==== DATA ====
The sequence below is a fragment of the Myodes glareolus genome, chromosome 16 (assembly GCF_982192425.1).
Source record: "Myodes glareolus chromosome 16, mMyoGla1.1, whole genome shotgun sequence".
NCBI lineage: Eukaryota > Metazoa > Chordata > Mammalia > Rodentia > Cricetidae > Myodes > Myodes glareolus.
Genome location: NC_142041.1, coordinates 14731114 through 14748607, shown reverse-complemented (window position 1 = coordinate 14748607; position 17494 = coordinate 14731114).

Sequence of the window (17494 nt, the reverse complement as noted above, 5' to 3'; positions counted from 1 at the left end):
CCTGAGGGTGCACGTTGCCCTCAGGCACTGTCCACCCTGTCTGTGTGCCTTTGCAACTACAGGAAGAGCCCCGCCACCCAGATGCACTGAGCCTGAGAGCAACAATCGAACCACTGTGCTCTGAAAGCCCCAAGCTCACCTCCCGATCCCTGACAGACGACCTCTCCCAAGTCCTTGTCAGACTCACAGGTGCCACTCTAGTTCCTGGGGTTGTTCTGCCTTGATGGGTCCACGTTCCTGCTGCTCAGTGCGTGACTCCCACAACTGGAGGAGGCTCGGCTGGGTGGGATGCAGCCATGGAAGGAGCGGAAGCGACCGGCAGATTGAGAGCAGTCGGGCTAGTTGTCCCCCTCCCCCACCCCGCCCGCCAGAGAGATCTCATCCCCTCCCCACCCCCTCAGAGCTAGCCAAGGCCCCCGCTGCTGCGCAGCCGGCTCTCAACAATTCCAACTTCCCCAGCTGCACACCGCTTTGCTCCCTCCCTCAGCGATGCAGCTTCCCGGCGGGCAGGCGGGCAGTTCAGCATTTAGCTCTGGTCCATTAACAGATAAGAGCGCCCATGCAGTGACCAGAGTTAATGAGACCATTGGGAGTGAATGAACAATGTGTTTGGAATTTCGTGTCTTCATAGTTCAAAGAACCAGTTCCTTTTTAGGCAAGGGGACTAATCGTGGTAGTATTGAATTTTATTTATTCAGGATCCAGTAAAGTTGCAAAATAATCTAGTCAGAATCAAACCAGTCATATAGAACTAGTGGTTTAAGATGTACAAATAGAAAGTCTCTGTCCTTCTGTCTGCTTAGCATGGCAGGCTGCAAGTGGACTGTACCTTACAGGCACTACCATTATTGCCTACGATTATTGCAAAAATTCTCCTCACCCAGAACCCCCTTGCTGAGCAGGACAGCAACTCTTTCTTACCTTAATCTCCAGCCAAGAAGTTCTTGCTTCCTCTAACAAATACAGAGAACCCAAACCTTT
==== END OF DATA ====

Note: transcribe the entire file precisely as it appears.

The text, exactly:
The sequence below is a fragment of the Myodes glareolus genome, chromosome 16 (assembly GCF_982192425.1).
Source record: "Myodes glareolus chromosome 16, mMyoGla1.1, whole genome shotgun sequence".
NCBI lineage: Eukaryota > Metazoa > Chordata > Mammalia > Rodentia > Cricetidae > Myodes > Myodes glareolus.
Genome location: NC_142041.1, coordinates 14731114 through 14748607, shown reverse-complemented (window position 1 = coordinate 14748607; position 17494 = coordinate 14731114).

Sequence of the window (17494 nt, the reverse complement as noted above, 5' to 3'; positions counted from 1 at the left end):
CCTGAGGGTGCACGTTGCCCTCAGGCACTGTCCACCCTGTCTGTGTGCCTTTGCAACTACAGGAAGAGCCCCGCCACCCAGATGCACTGAGCCTGAGAGCAACAATCGAACCACTGTGCTCTGAAAGCCCCAAGCTCACCTCCCGATCCCTGACAGACGACCTCTCCCAAGTCCTTGTCAGACTCACAGGTGCCACTCTAGTTCCTGGGGTTGTTCTGCCTTGATGGGTCCACGTTCCTGCTGCTCAGTGCGTGACTCCCACAACTGGAGGAGGCTCGGCTGGGTGGGATGCAGCCATGGAAGGAGCGGAAGCGACCGGCAGATTGAGAGCAGTCGGGCTAGTTGTCCCCCTCCCCCACCCCGCCCGCCAGAGAGATCTCATCCCCTCCCCACCCCCTCAGAGCTAGCCAAGGCCCCCGCTGCTGCGCAGCCGGCTCTCAACAATTCCAACTTCCCCAGCTGCACACCGCTTTGCTCCCTCCCTCAGCGATGCAGCTTCCCGGCGGGCAGGCGGGCAGTTCAGCATTTAGCTCTGGTCCATTAACAGATAAGAGCGCCCATGCAGTGACCAGAGTTAATGAGACCATTGGGAGTGAATGAACAATGTGTTTGGAATTTCGTGTCTTCATAGTTCAAAGAACCAGTTCCTTTTTAGGCAAGGGGACTAATCGTGGTAGTATTGAATTTTATTTATTCAGGATCCAGTAAAGTTGCAAAATAATCTAGTCAGAATCAAACCAGTCATATAGAACTAGTGGTTTAAGATGTACAAATAGAAAGTCTCTGTCCTTCTGTCTGCTTAGCATGGCAGGCTGCAAGTGGACTGTACCTTACAGGCACTACCATTATTGCCTACGATTATTGCAAAAATTCTCCTCACCCAGAACCCCCTTGCTGAGCAGGACAGCAACTCTTTCTTACCTTAATCTCCAGCCAAGAAGTTCTTGCTTCCTCTAACAAATACAGAGAACCCAAACCTTT